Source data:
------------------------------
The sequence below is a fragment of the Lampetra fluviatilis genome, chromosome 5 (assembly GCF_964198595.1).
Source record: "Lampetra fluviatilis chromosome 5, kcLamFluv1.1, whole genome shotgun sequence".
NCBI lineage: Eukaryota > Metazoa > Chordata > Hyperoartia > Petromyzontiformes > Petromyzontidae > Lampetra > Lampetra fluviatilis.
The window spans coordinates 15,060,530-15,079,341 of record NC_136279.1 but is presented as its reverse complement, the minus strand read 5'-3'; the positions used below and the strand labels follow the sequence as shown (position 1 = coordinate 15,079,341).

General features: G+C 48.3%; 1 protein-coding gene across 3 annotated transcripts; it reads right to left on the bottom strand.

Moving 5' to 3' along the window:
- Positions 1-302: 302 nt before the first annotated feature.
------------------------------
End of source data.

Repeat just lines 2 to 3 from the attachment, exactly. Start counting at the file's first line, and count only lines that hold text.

Source record: "Lampetra fluviatilis chromosome 5, kcLamFluv1.1, whole genome shotgun sequence".
NCBI lineage: Eukaryota > Metazoa > Chordata > Hyperoartia > Petromyzontiformes > Petromyzontidae > Lampetra > Lampetra fluviatilis.